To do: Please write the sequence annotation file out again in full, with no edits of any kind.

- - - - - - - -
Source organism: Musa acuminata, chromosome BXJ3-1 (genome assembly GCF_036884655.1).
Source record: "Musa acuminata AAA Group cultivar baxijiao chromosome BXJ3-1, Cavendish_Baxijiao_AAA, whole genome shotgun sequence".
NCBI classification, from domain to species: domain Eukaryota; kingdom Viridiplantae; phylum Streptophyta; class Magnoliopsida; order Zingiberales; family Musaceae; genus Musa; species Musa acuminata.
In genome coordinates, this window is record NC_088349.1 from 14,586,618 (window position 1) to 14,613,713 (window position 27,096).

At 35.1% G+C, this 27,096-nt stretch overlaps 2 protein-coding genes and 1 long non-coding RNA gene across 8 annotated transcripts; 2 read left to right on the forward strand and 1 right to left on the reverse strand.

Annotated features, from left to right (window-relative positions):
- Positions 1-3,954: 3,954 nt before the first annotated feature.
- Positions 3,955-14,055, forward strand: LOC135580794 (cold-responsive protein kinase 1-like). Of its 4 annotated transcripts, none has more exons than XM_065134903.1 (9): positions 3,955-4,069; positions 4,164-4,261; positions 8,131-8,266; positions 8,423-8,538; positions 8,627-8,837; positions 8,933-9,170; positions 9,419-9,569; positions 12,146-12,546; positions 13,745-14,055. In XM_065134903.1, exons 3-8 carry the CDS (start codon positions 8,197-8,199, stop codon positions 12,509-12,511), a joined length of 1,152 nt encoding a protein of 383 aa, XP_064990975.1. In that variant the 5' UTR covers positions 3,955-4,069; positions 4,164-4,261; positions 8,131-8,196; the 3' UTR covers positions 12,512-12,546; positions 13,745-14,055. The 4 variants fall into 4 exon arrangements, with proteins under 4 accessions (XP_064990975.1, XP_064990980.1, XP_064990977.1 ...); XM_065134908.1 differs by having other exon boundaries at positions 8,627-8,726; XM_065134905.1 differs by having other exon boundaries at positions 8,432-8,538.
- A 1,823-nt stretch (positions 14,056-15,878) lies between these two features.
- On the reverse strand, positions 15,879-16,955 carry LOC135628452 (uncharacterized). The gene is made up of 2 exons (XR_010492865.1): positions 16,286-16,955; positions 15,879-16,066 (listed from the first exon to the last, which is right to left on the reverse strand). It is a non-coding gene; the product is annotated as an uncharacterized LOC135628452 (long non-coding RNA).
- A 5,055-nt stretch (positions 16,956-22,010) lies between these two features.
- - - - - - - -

Source organism: Musa acuminata, chromosome BXJ3-1 (genome assembly GCF_036884655.1).
Source record: "Musa acuminata AAA Group cultivar baxijiao chromosome BXJ3-1, Cavendish_Baxijiao_AAA, whole genome shotgun sequence".
NCBI classification, from domain to species: domain Eukaryota; kingdom Viridiplantae; phylum Streptophyta; class Magnoliopsida; order Zingiberales; family Musaceae; genus Musa; species Musa acuminata.
In genome coordinates, this window is record NC_088349.1 from 14,586,618 (window position 1) to 14,613,713 (window position 27,096).

At 35.1% G+C, this 27,096-nt stretch overlaps 2 protein-coding genes and 1 long non-coding RNA gene across 8 annotated transcripts; 2 read left to right on the forward strand and 1 right to left on the reverse strand.

Annotated features, from left to right (window-relative positions):
- Positions 1-3,954: 3,954 nt before the first annotated feature.
- Positions 3,955-14,055, forward strand: LOC135580794 (cold-responsive protein kinase 1-like). Of its 4 annotated transcripts, none has more exons than XM_065134903.1 (9): positions 3,955-4,069; positions 4,164-4,261; positions 8,131-8,266; positions 8,423-8,538; positions 8,627-8,837; positions 8,933-9,170; positions 9,419-9,569; positions 12,146-12,546; positions 13,745-14,055. In XM_065134903.1, exons 3-8 carry the CDS (start codon positions 8,197-8,199, stop codon positions 12,509-12,511), a joined length of 1,152 nt encoding a protein of 383 aa, XP_064990975.1. In that variant the 5' UTR covers positions 3,955-4,069; positions 4,164-4,261; positions 8,131-8,196; the 3' UTR covers positions 12,512-12,546; positions 13,745-14,055. The 4 variants fall into 4 exon arrangements, with proteins under 4 accessions (XP_064990975.1, XP_064990980.1, XP_064990977.1 ...); XM_065134908.1 differs by having other exon boundaries at positions 8,627-8,726; XM_065134905.1 differs by having other exon boundaries at positions 8,432-8,538.
- A 1,823-nt stretch (positions 14,056-15,878) lies between these two features.
- On the reverse strand, positions 15,879-16,955 carry LOC135628452 (uncharacterized). The gene is made up of 2 exons (XR_010492865.1): positions 16,286-16,955; positions 15,879-16,066 (listed from the first exon to the last, which is right to left on the reverse strand). It is a non-coding gene; the product is annotated as an uncharacterized LOC135628452 (long non-coding RNA).
- A 5,055-nt stretch (positions 16,956-22,010) lies between these two features.